Книга "Таинственный сад" (The Secret Garden) в оригинале на английском языке - читать онлайн. Детский роман писательницы Фрэнсис Элизы Бёрнетт. Быстрый перевод любого слова на русский одним кликом мыши. So if Mary had not chosen to really want to know how to read books she would never have learned her letters at all. One frightfully hot morning, when she was about nine years old, she awakened feeling very cross, and she became crosser still when she saw that the servant who stood by her bedside was not her Ayah.

Read The Secret Garden by author Frances Hodgson Burnett, FREE, online. Who's On Your Reading List? Read Classic Books Online for Free at Page by Page Books. The Secret Garden Frances Hodgson Burnett.

Frances Hodgson Burnett (Author).

Retold with stunning, original, full-color illustrations by acclaimed American artist Robert Sauber, this faithful abridgement of a timeless classics is written in language for younger children to enjoy. Recommended for ages 48.
Monn
People are naturally inclined to hand out the "instant classic" award to the books they like, but there are only a precious few books that can hold on to such a title for over a hundred years, (this was published in book form in 1911), and still stay fresh, engaging and appealing. This book is the source and template for so many children's lit conventions that it is hard to imagine a library without multiple copies.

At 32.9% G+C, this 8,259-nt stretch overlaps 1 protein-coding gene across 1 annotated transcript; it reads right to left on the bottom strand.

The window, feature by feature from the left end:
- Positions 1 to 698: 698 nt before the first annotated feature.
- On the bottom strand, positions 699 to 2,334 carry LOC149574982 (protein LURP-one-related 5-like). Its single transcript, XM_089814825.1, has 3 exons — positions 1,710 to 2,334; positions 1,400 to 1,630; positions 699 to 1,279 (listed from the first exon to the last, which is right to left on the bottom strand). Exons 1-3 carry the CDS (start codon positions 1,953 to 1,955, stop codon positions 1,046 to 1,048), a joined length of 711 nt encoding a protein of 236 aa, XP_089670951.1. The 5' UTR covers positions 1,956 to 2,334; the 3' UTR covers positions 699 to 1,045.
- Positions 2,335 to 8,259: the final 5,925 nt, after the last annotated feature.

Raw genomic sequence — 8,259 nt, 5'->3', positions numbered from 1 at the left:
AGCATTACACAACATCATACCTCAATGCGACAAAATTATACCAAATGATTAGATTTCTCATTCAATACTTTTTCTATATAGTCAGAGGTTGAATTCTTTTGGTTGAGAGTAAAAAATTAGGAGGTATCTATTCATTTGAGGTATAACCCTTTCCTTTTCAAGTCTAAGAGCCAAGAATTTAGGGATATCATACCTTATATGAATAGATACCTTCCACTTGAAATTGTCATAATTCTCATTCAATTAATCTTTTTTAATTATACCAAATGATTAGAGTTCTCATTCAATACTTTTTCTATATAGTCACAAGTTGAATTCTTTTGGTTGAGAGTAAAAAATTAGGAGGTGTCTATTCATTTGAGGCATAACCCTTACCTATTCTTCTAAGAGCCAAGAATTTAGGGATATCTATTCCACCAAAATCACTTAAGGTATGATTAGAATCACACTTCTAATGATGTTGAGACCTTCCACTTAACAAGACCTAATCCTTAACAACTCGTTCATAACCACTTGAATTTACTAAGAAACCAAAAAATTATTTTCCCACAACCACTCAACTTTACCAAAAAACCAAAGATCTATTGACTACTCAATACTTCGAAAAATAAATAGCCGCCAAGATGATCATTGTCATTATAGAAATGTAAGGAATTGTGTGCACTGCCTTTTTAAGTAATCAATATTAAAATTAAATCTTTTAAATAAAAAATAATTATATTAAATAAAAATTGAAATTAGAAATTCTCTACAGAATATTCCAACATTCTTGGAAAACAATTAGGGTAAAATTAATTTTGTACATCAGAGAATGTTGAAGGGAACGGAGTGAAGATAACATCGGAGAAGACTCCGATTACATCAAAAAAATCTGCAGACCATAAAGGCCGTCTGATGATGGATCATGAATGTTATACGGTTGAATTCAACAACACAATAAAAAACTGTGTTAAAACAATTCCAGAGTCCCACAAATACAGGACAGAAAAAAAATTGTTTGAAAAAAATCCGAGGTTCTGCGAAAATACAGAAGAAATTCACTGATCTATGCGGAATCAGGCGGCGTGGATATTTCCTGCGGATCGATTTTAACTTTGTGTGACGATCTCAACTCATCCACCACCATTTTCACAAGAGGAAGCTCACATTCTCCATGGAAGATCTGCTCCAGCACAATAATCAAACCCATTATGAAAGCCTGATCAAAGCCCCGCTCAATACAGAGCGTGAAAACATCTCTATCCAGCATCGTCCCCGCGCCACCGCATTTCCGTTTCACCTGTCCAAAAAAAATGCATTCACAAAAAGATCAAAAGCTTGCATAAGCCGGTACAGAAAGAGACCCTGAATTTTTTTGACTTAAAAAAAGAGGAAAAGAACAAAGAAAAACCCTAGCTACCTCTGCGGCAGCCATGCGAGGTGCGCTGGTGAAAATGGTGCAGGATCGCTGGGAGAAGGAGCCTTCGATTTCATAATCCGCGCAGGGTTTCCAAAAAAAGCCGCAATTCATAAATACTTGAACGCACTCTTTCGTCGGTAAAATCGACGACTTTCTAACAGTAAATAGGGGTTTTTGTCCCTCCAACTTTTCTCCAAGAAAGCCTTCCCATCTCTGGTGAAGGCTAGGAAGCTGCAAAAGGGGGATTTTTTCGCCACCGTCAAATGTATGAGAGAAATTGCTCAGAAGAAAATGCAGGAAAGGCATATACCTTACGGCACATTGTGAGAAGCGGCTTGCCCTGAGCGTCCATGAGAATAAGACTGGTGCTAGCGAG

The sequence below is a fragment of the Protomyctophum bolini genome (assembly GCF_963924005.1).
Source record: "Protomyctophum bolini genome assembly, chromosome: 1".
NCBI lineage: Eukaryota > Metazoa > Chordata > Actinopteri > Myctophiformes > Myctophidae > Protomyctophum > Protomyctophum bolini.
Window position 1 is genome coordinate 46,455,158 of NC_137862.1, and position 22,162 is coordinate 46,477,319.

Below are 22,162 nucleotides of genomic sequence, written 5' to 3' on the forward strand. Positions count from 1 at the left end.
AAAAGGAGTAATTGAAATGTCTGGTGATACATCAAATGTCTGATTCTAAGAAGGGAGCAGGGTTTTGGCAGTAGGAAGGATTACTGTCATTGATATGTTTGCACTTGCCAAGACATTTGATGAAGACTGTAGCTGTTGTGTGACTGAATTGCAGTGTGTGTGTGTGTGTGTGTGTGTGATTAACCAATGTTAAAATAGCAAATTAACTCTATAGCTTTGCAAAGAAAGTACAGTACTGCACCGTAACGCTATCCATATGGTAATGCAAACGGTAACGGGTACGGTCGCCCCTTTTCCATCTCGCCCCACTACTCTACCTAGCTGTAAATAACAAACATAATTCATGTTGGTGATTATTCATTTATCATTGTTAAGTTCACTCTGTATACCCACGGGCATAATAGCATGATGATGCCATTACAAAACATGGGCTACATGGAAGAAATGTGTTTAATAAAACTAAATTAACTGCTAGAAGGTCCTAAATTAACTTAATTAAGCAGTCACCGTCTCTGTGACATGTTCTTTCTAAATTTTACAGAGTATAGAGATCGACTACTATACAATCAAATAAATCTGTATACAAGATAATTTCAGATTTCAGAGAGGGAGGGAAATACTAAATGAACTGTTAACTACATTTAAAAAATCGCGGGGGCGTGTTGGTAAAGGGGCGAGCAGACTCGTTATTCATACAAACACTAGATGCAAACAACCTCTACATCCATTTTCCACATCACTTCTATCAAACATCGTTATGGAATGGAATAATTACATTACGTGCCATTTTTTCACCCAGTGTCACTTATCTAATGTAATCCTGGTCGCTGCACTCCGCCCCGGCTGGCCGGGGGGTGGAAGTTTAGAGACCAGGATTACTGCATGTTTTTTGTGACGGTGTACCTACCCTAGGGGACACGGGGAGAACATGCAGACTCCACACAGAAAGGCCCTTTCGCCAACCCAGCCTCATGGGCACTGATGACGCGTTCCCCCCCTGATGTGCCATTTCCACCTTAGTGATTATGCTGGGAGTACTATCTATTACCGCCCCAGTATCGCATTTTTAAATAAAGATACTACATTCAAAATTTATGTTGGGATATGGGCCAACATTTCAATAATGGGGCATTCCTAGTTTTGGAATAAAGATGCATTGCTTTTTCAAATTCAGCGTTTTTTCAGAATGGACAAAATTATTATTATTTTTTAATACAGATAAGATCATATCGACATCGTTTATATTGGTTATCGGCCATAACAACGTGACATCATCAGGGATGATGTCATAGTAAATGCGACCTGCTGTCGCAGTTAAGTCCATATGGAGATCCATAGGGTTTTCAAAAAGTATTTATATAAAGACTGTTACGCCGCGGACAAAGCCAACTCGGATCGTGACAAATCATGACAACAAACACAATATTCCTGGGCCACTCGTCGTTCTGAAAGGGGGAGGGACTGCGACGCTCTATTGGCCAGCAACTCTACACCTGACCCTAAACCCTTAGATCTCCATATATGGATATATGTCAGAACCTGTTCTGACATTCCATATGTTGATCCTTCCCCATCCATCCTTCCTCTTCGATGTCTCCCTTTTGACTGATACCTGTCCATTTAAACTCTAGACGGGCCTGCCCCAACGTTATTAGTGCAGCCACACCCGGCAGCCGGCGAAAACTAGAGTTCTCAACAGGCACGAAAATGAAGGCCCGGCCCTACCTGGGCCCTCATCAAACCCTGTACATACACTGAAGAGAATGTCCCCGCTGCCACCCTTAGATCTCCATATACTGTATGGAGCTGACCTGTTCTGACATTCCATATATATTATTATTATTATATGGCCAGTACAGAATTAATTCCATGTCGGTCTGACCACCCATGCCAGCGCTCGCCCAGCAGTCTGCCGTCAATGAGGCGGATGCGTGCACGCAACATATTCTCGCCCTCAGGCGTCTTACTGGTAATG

You can sample the book as a Kindle freebie or in some other downloadable form, since it's out of copyright and readily available. Then, and better yet, after you read it and discover its pleasures, look for a nice edition to give to each young reader you know. There are easy to read books that are shallow, and there are harder to read books with considerable depth, but this one manages to be accessible to a fairly young reader and yet still loaded with fine writing, style, character, mystery, romance, adventure and inspiration. An excellent choice.

And while you're at it, take a look at Burnett's "Little Lord Fauntleroy". He's gotten a bad rap, (probably as a result of those Fauntleroy suits and haircuts that were the rage in the twenties), but he's actually smart , level headed, and shrewdly decent in unexpected ways. So go and get your Burnett on.
Jazu
I never read this as a child, and I think I'm glad. Reading it now, as an over-60, garden-loving mom with lots of life experience, I think I appreciate it a lot more, although I would have loved the mystery as a kid. Now I can appreciate the serious racism, the sad child(ren) neglect, the rather pagan awakening to nature (clothed as "Magic"), and the joyous, if obvious, ending. I believe the writing was very good for its time, and had no problem with the Yorkshire dialect. Mary and Colin and Dickon all struck me as very believable characters, and the changes wrought in Mary and Colin were overall pretty credible, although they happened a bit too quickly. I had more of a problem with Archibald's rejection of his son for ten whole years. Dwelt just a bit much on the beauty and changeableness of the moors. Well worth reading.